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P-Bruins' Rask looking to rebound

After an impressive regular season, Tuukka Rask has stumbled in the AHL playoffs. After an impressive regular season, Tuukka Rask has stumbled in the AHL playoffs. (File/Jim Davis/Globe Staff)
Email|Print|Single Page| Text size + By Fluto Shinzawa
Globe Staff / May 9, 2008

PORTLAND, Maine - The shot, a whack by Portland defenseman Joe Callahan, took off from the right point, advancing toward the Providence net through a shooting lane with no traffic to disrupt the sight lines of Tuukka Rask.

It was Tuesday at Cumberland County Civic Center during Game 5 of the AHL's Atlantic Division final. Providence claimed Games 1 and 2. But Portland rallied to take the next two and was aiming to record its third straight.

Earlier in the second period, Petteri Nokelainen, assigned to Providence after the Montreal Canadiens eliminated the Bruins in the first round of the Stanley Cup playoffs, gave the P-Bruins a 1-0 lead on the power play.

But less than three minutes after Nokelainen's goal, the opportunity opened up for Callahan when Chris Collins backchecked too far into the corner, giving the defenseman time and space to send his long-distance shot on net. Somehow, the puck eluded Rask and ended up behind him. It was the first shot Rask had seen the entire period, and one that gave Portland a jolt of energy.

"I don't know what happened," Rask said. "It was a good shot. I don't want to take any credit away from him. But I should have had that."

In the third period, Portland busted the tie with a pair of strikes, then asked goalie Jean-Sebastien Aubin to prevent a Providence rally. The Pirates won, 3-2, and can end the series tonight at Dunkin' Donuts Center, which would tag Rask with the longest losing streak of his rookie season.

"They got the opportunistic goal, even though it was halfway through the second period, [that] turned the game," said Providence coach Scott Gordon. "It was a big goal for them, then they were able to score on their second one, then really put it away on the power play."

For the most part, Rask's first year of North American hockey has progressed as expected. In 45 regular-season AHL appearances, Rask went 27-13-2 with a 2.33 goals-against average and a .905 save percentage, backstopping the most powerful team in the league. Rask was projected to spend the entire year in Providence, developing under Gordon (a former NHL goalie), but was recalled to Boston because of injuries to Manny Fernandez and Tim Thomas. Rask made his NHL debut against Toronto, the team that drafted him No. 21 in 2005 (he was the second netminder taken in the first round; Montreal selected Carey Price with the fifth pick) and traded him to Boston for Andrew Raycroft a year later. He recorded a 4-2 victory over the Maple Leafs Nov. 20.

Rask sparkled at the start of the AHL playoffs, winning his first six games and posting a pair of shutouts while recording a 1.14 GAA and a .952 save percentage during the span.

But Rask and his teammates have lost their last three games. In those losses, Rask has a 3.13 GAA and a lowly .861 save percentage.

Over the last three games, Rask has seen an average of 24 shots per start, just a tick above the 23.4 he faced per game during the regular season. Providence plays a puck-possession game based on high energy and constant attack, often turning Rask into spectator instead of puckstopper.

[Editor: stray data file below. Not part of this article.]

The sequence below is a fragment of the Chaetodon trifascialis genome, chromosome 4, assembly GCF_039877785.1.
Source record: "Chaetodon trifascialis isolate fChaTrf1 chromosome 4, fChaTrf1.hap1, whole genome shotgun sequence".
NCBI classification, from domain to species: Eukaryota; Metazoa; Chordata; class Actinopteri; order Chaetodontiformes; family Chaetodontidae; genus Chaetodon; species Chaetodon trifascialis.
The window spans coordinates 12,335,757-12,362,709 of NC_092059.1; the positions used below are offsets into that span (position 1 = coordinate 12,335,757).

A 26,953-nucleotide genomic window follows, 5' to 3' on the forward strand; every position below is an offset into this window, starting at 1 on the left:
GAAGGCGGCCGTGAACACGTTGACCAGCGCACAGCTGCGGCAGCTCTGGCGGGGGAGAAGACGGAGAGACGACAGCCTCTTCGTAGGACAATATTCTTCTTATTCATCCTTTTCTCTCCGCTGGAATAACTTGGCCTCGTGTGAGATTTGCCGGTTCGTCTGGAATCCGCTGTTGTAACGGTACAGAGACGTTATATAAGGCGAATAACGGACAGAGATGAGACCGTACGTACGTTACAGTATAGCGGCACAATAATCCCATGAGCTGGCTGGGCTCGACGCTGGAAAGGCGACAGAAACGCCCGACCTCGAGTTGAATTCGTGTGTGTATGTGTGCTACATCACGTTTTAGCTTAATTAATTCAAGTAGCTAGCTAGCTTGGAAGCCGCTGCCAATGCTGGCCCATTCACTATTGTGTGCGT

"At this time of year, I don't think you can use that as an excuse," Gordon said. "You find a way to stay in the game. I think for the most part he has."

But this season, more often earlier than during the stretch run, Rask allowed softies, especially early in games. Goalies often prefer a busier workload to get into the flow of the game. In Game 5, Portland recorded only four second-period shots but tucked one behind Rask.

"From the start, you've just got to be ready," Rask said. "There are no excuses for that. That's how it's been all year. If they make only one shot in the second period, that's got to be the key save. I didn't make that save in the second period. Maybe it would have been a different game. But there's no sense to go back in time and change anything. It happens."

In the third period, after top-end prospect Bobby Ryan slipped a close-range shot past Rask, defenseman Geoff Platt scored the winner on Portland's second power play. First, Platt ripped a shot from the point that Rask stopped with his glove. But he couldn't control the rebound, which popped off his glove, deflected off his blocker, and back into the slot, where Platt ripped a roofer over Rask.

"That's one of those times," Gordon said, "where you've got to make sure you're not giving them second opportunities."

The Bruins consider Rask, 21, one of their most important building blocks. Technically, the 6-foot-3-inch Finn has every tool a young goalie could wish for: powerful edgework that leads to smooth movement in the crease, a take-away-the-bottom butterfly he doesn't rely on, and a chiropractor's dream of stand-up posture (strength in his back, hips, and abdominals) that allows Rask to keep his torso high even when his pads are on the ice.

Rask, however, will most likely spend 2008-09 in Providence for additional development while Thomas and Fernandez, both in the final years of their contracts, share the Boston net (free agent Alex Auld will probably sign elsewhere after July 1). Rask considers himself in the mix for the Boston job next season, but even prodigies like Price, who transformed from junior hockey star to NHL hotshot, have discovered the challenges of big-league netminding.

For now, Rask has only two priorities: win his next two starts.

"Our backs are against the wall," Rask said. "Now we've got two Game 7s that we've got to find a way to win."

Fluto Shinzawa can be reached at fshinzawa@globe.com.

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